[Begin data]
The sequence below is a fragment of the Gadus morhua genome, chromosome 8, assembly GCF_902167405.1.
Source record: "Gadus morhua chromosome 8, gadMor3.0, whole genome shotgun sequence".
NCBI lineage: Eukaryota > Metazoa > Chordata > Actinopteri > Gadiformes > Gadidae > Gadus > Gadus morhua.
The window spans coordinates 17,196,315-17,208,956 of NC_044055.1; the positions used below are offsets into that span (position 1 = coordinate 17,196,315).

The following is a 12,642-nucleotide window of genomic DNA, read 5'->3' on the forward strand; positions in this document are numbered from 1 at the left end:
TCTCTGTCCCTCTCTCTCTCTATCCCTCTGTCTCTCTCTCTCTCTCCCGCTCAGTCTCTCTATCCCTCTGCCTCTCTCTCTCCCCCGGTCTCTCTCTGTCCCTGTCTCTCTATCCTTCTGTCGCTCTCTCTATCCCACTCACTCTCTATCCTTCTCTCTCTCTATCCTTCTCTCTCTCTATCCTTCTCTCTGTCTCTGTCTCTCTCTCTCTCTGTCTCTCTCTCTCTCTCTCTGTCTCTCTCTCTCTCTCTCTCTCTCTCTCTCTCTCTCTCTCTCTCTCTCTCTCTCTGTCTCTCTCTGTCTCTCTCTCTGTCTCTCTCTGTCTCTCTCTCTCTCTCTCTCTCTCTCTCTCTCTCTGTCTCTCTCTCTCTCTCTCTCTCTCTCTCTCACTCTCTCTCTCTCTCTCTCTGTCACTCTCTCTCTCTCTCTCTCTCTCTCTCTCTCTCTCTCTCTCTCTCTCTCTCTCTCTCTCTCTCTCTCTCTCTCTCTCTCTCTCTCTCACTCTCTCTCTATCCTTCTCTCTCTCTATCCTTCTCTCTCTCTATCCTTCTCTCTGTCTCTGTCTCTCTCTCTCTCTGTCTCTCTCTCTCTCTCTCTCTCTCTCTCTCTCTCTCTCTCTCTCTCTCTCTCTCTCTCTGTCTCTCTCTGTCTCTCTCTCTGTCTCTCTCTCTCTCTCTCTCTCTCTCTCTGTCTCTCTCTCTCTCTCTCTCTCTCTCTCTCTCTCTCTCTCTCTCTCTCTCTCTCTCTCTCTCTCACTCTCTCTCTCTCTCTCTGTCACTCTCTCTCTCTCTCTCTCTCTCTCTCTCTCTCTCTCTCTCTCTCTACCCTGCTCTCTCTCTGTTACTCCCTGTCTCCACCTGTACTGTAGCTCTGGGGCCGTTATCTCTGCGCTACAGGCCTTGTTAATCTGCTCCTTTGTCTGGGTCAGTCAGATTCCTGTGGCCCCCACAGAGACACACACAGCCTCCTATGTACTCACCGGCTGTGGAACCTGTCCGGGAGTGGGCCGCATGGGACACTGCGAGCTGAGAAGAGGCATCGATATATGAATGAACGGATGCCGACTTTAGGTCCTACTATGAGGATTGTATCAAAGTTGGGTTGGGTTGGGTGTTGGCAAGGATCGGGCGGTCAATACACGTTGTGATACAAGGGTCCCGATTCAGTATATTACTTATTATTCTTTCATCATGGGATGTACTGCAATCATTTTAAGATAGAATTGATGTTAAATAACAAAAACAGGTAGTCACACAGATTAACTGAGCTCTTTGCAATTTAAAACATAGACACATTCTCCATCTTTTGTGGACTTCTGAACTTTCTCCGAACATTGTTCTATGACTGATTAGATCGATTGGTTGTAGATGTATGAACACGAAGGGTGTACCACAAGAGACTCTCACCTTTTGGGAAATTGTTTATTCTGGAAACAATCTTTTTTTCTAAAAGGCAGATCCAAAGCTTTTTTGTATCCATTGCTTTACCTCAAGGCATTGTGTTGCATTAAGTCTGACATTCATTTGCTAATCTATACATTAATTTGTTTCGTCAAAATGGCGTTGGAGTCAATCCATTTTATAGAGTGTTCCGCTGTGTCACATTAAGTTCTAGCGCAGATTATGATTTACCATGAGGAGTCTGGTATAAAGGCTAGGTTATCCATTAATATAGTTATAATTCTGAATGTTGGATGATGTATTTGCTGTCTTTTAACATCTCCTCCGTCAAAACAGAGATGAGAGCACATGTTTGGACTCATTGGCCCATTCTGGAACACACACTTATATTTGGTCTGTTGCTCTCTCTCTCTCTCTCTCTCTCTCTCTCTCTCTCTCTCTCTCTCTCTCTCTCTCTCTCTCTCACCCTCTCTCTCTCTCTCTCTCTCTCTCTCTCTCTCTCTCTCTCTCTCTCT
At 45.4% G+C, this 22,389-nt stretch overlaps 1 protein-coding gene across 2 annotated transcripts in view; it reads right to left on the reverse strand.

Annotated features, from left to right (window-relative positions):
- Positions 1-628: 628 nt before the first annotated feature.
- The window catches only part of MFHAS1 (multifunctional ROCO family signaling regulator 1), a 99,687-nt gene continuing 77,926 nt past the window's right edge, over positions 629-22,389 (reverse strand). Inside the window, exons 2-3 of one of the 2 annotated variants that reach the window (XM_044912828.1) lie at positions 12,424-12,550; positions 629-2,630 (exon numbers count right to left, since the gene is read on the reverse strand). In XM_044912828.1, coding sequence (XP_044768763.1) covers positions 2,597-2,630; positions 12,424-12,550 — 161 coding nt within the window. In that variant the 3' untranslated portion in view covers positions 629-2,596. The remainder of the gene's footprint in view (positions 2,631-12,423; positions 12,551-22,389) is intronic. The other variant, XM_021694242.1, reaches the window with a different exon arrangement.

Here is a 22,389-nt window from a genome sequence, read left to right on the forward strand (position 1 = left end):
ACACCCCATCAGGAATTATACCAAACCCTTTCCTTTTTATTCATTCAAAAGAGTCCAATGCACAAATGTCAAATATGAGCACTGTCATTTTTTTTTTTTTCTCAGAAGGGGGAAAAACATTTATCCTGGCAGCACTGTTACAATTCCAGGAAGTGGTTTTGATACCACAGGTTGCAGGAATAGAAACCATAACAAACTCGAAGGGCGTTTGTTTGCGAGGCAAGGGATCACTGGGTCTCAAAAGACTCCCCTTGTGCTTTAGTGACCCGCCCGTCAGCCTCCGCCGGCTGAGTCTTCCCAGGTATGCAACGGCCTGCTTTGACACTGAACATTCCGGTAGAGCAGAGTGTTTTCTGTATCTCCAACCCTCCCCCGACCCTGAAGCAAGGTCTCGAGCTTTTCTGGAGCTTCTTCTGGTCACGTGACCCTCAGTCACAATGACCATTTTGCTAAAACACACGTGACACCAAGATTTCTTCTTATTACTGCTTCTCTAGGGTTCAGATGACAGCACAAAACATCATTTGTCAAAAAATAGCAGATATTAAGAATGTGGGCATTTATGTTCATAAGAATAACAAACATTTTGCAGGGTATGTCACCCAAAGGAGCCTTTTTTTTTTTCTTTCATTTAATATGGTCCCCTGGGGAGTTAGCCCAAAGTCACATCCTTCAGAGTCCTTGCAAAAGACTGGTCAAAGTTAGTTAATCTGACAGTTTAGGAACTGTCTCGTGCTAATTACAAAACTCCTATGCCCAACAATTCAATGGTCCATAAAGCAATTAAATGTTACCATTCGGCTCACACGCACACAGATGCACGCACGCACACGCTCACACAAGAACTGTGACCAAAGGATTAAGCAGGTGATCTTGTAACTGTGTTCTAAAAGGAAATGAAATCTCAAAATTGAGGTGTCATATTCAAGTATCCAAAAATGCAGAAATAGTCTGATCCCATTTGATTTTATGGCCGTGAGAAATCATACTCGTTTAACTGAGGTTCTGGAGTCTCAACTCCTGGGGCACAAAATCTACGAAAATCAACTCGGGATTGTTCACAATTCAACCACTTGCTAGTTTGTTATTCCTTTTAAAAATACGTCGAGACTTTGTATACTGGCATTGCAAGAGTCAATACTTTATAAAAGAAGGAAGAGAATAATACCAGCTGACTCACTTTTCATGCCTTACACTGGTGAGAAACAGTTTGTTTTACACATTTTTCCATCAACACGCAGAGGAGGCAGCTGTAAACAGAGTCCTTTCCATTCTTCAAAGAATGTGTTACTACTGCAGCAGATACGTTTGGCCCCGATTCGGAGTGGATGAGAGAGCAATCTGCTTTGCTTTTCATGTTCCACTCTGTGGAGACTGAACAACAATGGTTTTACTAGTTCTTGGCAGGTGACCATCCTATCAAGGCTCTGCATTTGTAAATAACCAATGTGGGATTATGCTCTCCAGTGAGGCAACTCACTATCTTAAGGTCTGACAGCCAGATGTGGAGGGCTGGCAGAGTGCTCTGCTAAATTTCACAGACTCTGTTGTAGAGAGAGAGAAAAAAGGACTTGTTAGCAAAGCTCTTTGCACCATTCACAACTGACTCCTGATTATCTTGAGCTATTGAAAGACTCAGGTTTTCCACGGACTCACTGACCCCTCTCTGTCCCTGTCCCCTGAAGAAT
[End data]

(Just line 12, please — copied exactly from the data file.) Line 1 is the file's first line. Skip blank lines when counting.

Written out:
ACACCCCATCAGGAATTATACCAAACCCTTTCCTTTTTATTCATTCAAAAGAGTCCAATGCACAAATGTCAAATATGAGCACTGTCATTTTTTTTTTTTTCTCAGAAGGGGGAAAAACATTTATCCTGGCAGCACTGTTACAATTCCAGGAAGTGGTTTTGATACCACAGGTTGCAGGAATAGAAACCATAACAAACTCGAAGGGCGTTTGTTTGCGAGGCAAGGGATCACTGGGTCTCAAAAGACTCCCCTTGTGCTTTAGTGACCCGCCCGTCAGCCTCCGCCGGCTGAGTCTTCCCAGGTATGCAACGGCCTGCTTTGACACTGAACATTCCGGTAGAGCAGAGTGTTTTCTGTATCTCCAACCCTCCCCCGACCCTGAAGCAAGGTCTCGAGCTTTTCTGGAGCTTCTTCTGGTCACGTGACCCTCAGTCACAATGACCATTTTGCTAAAACACACGTGACACCAAGATTTCTTCTTATTACTGCTTCTCTAGGGTTCAGATGACAGCACAAAACATCATTTGTCAAAAAATAGCAGATATTAAGAATGTGGGCATTTATGTTCATAAGAATAACAAACATTTTGCAGGGTATGTCACCCAAAGGAGCCTTTTTTTTTTTCTTTCATTTAATATGGTCCCCTGGGGAGTTAGCCCAAAGTCACATCCTTCAGAGTCCTTGCAAAAGACTGGTCAAAGTTAGTTAATCTGACAGTTTAGGAACTGTCTCGTGCTAATTACAAAACTCCTATGCCCAACAATTCAATGGTCCATAAAGCAATTAAATGTTACCATTCGGCTCACACGCACACAGATGCACGCACGCACACGCTCACACAAGAACTGTGACCAAAGGATTAAGCAGGTGATCTTGTAACTGTGTTCTAAAAGGAAATGAAATCTCAAAATTGAGGTGTCATATTCAAGTATCCAAAAATGCAGAAATAGTCTGATCCCATTTGATTTTATGGCCGTGAGAAATCATACTCGTTTAACTGAGGTTCTGGAGTCTCAACTCCTGGGGCACAAAATCTACGAAAATCAACTCGGGATTGTTCACAATTCAACCACTTGCTAGTTTGTTATTCCTTTTAAAAATACGTCGAGACTTTGTATACTGGCATTGCAAGAGTCAATACTTTATAAAAGAAGGAAGAGAATAATACCAGCTGACTCACTTTTCATGCCTTACACTGGTGAGAAACAGTTTGTTTTACACATTTTTCCATCAACACGCAGAGGAGGCAGCTGTAAACAGAGTCCTTTCCATTCTTCAAAGAATGTGTTACTACTGCAGCAGATACGTTTGGCCCCGATTCGGAGTGGATGAGAGAGCAATCTGCTTTGCTTTTCATGTTCCACTCTGTGGAGACTGAACAACAATGGTTTTACTAGTTCTTGGCAGGTGACCATCCTATCAAGGCTCTGCATTTGTAAATAACCAATGTGGGATTATGCTCTCCAGTGAGGCAACTCACTATCTTAAGGTCTGACAGCCAGATGTGGAGGGCTGGCAGAGTGCTCTGCTAAATTTCACAGACTCTGTTGTAGAGAGAGAGAAAAAAGGACTTGTTAGCAAAGCTCTTTGCACCATTCACAACTGACTCCTGATTATCTTGAGCTATTGAAAGACTCAGGTTTTCCACGGACTCACTGACCCCTCTCTGTCCCTGTCCCCTGAAGAAT